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Your Guide to Hacking the Bestseller List

Amazon Book Review: The Bestseller CodeMy desk is something of a Dead Letter Office around these halls, the final destination for incoming mail not addressed to a specific person. So I see some interesting stuff: letters requesting a printed copy of Amazon's entire book catalog, hand-written orders from foreign prisons, and many books, each a hopeful missive representing the blood, sweat, and words of an aspiring author. But while self-publishing and digital have opened new channels in recent years, the odds of breaking through are slim. There are still only so many slots on a bestseller list, and for every Fifty Shades of Grey there are a thousand (or ten-thousand) books facing a fate in the stacks.

But maybe there's a key, a Rosetta Stone for deciphering the secret language of literary success. Accomplished data-miners Jodie Archer and Matthew Jockers think they've found one. Using "a ground-breaking algorithm might just change the way you think about what you read and write," they analyzed more than 20,000 novels in search of signals in the noise, identifying patterns and markers in bestsellers by Dan Brown, Gillian Flynn, and John Grisham--as well as the book that "most perfectly illustrates this sweet spot in the market from the past 30 years."

Read on to find out what that book is, and learn more in Jockers and Archer's The Bestseller Code, itself Amazon's top-selling new release in Data Mining.




It turns out that two of the bestselling books of all time, Fifty Shades of Grey and The Da Vinci Code, have something in common that only those novels share. The authors call this the hidden beat, or the emotional rhythm of a story that is revealed only when we look deeper than the typical three-act structure. Not all readers can handle such an intense emotional pace, the literary equivalent to listening to fast electronic music, but sales figures suggest the beat of fiction is the way into the mass market. Don't the two novels appear to be very different? You might think again when you take a look at these graphs below. They show a computer plot of emotional intensity over the length of the book—the highs and lows as it were. The regularity and the intensity of the beat is what has readers hooked, but few writers manage it so well.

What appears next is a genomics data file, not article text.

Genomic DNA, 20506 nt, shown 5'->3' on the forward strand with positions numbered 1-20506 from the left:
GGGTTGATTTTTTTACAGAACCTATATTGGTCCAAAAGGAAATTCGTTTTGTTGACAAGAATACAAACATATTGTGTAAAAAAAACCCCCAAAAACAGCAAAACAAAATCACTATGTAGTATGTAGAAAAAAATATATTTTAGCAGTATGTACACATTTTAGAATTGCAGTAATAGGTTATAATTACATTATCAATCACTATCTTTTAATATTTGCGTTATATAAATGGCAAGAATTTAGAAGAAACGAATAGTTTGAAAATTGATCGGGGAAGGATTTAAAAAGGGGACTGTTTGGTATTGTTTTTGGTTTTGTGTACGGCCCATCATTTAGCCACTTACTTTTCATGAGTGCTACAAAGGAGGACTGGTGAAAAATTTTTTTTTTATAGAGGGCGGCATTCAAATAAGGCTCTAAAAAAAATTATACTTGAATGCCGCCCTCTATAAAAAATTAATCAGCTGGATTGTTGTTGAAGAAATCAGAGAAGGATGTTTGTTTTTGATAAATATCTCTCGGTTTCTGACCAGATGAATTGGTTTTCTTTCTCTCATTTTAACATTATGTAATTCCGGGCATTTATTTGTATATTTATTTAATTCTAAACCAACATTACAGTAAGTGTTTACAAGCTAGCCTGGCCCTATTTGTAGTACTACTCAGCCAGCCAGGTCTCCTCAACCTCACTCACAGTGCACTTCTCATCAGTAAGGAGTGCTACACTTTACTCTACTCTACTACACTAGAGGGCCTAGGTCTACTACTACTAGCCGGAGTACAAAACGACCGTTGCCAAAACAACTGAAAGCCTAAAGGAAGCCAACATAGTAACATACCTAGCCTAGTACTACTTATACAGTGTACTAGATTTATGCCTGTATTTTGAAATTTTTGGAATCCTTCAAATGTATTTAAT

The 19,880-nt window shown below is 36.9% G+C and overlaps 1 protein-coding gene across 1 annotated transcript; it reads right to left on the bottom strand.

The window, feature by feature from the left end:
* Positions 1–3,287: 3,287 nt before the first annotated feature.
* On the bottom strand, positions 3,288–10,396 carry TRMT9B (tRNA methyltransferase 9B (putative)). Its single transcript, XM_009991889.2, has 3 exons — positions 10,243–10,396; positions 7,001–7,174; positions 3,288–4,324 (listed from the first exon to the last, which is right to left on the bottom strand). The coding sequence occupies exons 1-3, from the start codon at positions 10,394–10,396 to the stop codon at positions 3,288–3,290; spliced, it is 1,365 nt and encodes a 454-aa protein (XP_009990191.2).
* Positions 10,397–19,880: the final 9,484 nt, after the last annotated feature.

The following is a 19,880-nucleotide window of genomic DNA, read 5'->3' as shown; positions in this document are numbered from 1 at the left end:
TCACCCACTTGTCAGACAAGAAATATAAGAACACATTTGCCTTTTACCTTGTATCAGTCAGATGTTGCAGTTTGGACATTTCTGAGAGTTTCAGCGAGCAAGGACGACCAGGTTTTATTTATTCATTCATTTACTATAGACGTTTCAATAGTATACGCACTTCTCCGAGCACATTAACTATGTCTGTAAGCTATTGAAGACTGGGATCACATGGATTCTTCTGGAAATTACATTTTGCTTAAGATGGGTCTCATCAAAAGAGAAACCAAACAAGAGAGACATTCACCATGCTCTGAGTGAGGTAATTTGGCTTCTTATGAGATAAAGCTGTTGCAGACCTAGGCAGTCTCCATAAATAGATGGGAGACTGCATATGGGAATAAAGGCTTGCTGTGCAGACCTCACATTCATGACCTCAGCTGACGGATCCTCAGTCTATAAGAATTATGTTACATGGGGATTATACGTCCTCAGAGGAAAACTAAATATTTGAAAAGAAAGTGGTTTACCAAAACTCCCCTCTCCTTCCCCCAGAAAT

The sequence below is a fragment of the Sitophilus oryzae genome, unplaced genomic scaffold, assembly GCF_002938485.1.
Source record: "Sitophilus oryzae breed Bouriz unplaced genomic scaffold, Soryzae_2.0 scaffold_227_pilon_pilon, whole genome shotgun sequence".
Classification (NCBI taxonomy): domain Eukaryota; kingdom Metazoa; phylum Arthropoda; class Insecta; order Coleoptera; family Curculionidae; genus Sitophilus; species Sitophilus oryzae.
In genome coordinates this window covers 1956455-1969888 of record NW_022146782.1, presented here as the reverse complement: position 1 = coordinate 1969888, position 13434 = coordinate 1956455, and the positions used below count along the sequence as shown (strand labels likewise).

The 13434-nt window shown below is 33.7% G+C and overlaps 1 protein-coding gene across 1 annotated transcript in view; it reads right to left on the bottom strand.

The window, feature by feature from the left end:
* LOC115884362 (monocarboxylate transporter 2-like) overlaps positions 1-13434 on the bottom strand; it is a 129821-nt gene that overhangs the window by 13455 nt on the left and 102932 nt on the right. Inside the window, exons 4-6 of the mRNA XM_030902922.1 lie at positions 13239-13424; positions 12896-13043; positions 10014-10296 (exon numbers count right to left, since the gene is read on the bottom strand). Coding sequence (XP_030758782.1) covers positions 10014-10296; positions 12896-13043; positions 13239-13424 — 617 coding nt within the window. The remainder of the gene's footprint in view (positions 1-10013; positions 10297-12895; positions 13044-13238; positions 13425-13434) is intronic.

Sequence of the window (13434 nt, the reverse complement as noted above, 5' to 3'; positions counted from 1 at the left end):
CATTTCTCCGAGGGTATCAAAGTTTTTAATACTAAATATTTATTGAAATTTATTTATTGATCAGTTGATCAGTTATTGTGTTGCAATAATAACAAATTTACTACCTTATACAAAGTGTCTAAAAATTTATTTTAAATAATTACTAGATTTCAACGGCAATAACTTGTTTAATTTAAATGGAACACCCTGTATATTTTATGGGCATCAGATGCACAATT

Major Scenes & Emotion in Fifty Shades of Grey

Major Scenes & Emotion in The Da Vinci CodeBestsellers-DaVinci

Emotional Pacing: Fifty Shades of Grey & The Da Vinci Code



Almost nine of 10 new authors whose first novel debuts right onto The New York Times list have a background training in journalism, and their understanding of everyday style is key to the DNA of their success. Is there anything in the fact that they are also women? When it comes to prize winning, there is a similarly interesting story. There is a notable relationship between a formal training in literature, prize winning, and gender.


A newbie writer tends to be ambitious with theme—they think they should write about everything they can bring into a multi-layered, original novel. But this is a rookie mistake. The Bestseller Code looks at 500 topics and reveals a centrally important one, human closeness. This is not so much sexual or even romantic interactions, but bonds between families, friends and lovers. Why are these scenes so important, regardless of genre? Closeness turns out to be a vital theme when differentiating between hitting the lists and not gaining traction. Just take a look at the topics Jodi Picoult covers as analyzed by the algorithm; closeness is typically going to be one of a bestseller's top five themes.



Genre is, strangely enough, largely irrelevant when it comes to knowing which novels are most likely to best sell. The fingerprints of characterization, theme, style, plot and setting that show up all over the lists tend to be the same whether a book is a thriller, a romance or a more literary read. The data almost suggests the word "bestseller" could indicate a genre of its own, referring not just to sales figures but to the features of the original manuscript.


After analyzing 2,800 points of data over thousands of novels, the machine identified a "sweet spot" of bestselling DNA, an ideal combination of style, theme, character and plot that is typical to the NYT list. The book that most perfectly illustrates this sweet spot in the market from the past 30 years is The Circle by Dave Eggers. The algorithm behind The Bestseller Code produced a recommended reading list of 100 titles. The first four that followed Eggers are House Rules by Jodi Picoult, Where'd You Go, Bernadette by Maria Semple, The Burning Room by Michael Connelly and The Hit by David Baldacci.


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